About a month ago, BBC Future posted a part of a forum on the idea of the University of Life. Philosopher Alain de Botton (who founded the School of Life in Bloomsbury) argued that while schools and universities are good at teaching quantifiable skills such as maths and sciences, they have failed to instruct students on ‘how to live life’ – how to maintain relationships, accept oneself, deal with anxieties etc. The arts and humanities (or the liberal arts), de Botton, argues, can be used as ‘conduits’ to explore the larger questions in life. Others on the panel were either skeptical or downright critical; someone even called the idea ‘fascist’, since it would be too forceful a curriculum if students had to study only the works that ‘made them good’.
De Botton makes a reasonable defense of his position and argues that the only way to combat the pernicious propaganda that bombards us everyday is to focus on the positive propaganda that we find in the arts. While I have often found de Botton’s arguments unsatisfactory or unconvincing, in this instance, I do see the point. If we view literature from the point of view not of the academic but the writer, then it becomes evident that writers do frequently write with some sort of moral agenda in mind, albeit a subtle one. Tolstoy once compiled a florilegium, or commonplace book, of quotes that could teach the reader about ‘the meaning of life’, vague though that phrase may be:
‘I know that it gives one great inner force, calmness, and happiness to communicate with such great thinkers as Socrates, Epictetus, Arnold, Parker. … They tell us about what is most important for humanity, about the meaning of life and about virtue. … I would like to create a book … in which I could tell a person about his life, and about the Good Way of Life.’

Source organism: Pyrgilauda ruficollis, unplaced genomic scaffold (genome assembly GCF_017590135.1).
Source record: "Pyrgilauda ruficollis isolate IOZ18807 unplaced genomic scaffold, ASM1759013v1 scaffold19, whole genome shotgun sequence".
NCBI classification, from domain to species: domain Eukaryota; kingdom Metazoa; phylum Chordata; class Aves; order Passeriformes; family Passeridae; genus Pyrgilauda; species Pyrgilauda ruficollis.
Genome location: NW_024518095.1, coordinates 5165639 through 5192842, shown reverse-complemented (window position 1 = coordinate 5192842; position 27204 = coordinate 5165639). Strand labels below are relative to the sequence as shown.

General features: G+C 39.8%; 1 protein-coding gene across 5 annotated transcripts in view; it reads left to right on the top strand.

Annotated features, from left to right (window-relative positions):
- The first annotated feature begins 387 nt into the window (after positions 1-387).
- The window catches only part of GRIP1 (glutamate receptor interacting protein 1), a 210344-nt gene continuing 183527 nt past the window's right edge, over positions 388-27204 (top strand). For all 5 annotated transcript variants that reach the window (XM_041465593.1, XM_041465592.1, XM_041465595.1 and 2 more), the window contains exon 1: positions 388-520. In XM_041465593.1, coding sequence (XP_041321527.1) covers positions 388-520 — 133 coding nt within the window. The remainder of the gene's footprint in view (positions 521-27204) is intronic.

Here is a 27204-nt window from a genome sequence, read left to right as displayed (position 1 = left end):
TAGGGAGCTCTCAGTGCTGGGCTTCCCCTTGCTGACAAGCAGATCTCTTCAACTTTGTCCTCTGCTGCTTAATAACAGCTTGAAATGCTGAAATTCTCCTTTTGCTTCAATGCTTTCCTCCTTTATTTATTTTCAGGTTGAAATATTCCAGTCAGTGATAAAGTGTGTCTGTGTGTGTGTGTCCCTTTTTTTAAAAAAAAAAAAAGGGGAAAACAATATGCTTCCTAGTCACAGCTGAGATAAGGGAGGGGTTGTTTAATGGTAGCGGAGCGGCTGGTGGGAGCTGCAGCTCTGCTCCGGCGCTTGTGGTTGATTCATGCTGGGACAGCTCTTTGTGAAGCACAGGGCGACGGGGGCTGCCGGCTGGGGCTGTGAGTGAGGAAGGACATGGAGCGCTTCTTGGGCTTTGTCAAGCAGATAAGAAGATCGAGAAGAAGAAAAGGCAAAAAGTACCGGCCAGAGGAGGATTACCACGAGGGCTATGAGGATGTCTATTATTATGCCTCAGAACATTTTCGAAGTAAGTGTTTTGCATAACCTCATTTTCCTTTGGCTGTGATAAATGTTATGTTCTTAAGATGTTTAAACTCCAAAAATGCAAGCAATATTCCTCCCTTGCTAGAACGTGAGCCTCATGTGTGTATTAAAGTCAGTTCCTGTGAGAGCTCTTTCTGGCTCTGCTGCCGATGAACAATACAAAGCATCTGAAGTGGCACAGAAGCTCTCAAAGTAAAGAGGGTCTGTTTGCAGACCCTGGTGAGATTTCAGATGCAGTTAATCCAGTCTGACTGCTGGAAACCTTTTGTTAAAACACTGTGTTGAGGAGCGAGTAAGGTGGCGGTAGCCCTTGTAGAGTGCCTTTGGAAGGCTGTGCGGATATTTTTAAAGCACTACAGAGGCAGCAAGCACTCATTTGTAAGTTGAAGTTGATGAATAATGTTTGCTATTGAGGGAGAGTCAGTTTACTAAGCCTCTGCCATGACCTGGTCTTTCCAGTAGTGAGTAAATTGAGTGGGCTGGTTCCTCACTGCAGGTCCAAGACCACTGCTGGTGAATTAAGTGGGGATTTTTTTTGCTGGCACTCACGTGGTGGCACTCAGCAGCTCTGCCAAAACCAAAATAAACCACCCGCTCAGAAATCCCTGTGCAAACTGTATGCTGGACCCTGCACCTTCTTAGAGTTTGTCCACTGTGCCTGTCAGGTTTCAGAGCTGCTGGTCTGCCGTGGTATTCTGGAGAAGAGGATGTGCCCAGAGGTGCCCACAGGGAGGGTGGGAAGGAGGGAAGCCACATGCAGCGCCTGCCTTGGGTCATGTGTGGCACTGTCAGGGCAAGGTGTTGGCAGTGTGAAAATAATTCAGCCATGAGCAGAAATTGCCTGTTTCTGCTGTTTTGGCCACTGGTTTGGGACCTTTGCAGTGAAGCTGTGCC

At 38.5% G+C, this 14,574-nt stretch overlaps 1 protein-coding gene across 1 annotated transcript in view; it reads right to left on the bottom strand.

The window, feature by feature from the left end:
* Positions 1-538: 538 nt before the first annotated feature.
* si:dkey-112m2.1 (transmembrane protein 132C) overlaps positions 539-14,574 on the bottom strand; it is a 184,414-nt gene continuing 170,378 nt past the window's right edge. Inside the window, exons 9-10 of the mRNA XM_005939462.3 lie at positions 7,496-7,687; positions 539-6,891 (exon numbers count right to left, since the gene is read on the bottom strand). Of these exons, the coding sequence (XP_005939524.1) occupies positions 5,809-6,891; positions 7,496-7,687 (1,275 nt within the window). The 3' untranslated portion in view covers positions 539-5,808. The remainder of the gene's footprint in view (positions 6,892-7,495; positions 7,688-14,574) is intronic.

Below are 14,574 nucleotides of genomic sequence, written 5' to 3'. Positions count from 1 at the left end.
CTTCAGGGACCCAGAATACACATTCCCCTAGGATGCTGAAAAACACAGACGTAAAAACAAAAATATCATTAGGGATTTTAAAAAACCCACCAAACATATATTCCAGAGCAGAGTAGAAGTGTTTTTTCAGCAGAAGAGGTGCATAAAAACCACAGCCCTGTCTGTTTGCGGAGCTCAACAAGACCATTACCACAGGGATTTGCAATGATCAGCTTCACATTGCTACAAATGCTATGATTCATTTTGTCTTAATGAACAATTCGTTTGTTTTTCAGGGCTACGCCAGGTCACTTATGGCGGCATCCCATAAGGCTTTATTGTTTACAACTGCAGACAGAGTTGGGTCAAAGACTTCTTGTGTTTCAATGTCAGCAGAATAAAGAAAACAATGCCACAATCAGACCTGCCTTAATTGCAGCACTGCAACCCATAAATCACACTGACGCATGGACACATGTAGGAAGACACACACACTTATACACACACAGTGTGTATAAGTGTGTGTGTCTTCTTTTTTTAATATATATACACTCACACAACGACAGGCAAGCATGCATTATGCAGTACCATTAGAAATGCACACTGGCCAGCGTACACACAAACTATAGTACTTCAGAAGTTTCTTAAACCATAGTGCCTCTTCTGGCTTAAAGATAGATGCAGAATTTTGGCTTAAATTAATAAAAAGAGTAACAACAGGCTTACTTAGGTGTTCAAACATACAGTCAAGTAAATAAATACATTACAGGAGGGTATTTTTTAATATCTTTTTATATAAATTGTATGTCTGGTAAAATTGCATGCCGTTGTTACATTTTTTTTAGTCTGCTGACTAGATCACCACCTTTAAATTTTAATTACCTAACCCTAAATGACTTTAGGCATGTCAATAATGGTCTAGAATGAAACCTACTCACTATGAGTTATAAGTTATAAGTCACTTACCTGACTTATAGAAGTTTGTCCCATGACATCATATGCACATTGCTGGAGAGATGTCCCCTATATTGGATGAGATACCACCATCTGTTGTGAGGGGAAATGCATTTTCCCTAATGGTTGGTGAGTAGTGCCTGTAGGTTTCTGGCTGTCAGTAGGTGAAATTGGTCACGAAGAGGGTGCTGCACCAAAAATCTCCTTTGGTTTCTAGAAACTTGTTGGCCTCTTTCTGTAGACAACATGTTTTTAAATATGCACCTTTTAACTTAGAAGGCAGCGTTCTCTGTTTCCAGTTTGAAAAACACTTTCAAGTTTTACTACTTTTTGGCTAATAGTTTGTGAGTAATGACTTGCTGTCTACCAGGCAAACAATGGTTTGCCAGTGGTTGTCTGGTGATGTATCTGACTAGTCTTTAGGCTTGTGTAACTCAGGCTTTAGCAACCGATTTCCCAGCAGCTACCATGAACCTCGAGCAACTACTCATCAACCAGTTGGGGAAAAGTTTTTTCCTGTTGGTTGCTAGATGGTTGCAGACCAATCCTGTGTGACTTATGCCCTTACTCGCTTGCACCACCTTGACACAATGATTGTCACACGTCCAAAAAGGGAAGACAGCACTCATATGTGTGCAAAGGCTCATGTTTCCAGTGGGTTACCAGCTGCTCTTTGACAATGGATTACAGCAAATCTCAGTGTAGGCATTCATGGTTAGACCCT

For seventeen years, Tolstoy collected fragments for his project, which he later organized into A Wise Thought for Every Day. The quotes affirm, enrich or correspond to Tolstoy’s ideas about wisdom and the value of learning. His own aphoristic passages are interspersed between other quotes; for example: ‘A scholar knows many books; a well-educated person has knowledge and skills; an enlightened person understands the meaning and purpose of his life.’
A liberal arts education does indeed resemble the collecting of quotes, narratives, ideas and images that all amount to some bright message – for the sake of argument, we need to simplify the idea of education. The point is not that we should stop studying historical context, literary techniques, publication processes or the other values of a literary work, but that an overarching sense of purpose would not only help with the selection of works, but would facilitate the entire reading process. Most importantly, I think literature addresses how we can improve human community, how we can live with others. Education should be about training the future citizens of the world – responsible citizens who would not only contribute to their nation but also the global community. Reading – and writing – after all, is about imagining the lives of others, regardless of how dark those lives might be. As Ian McEwan writes, ‘Imagining what it is like to be someone other than yourself is at the core of our humanity. It is the essence of compassion and the beginning of morality.’ Do not texts as diverse as King Lear, Frankenstein and Les Miserables impart something about how to treat others, how to recognize sincerity, fragility and the need for affection?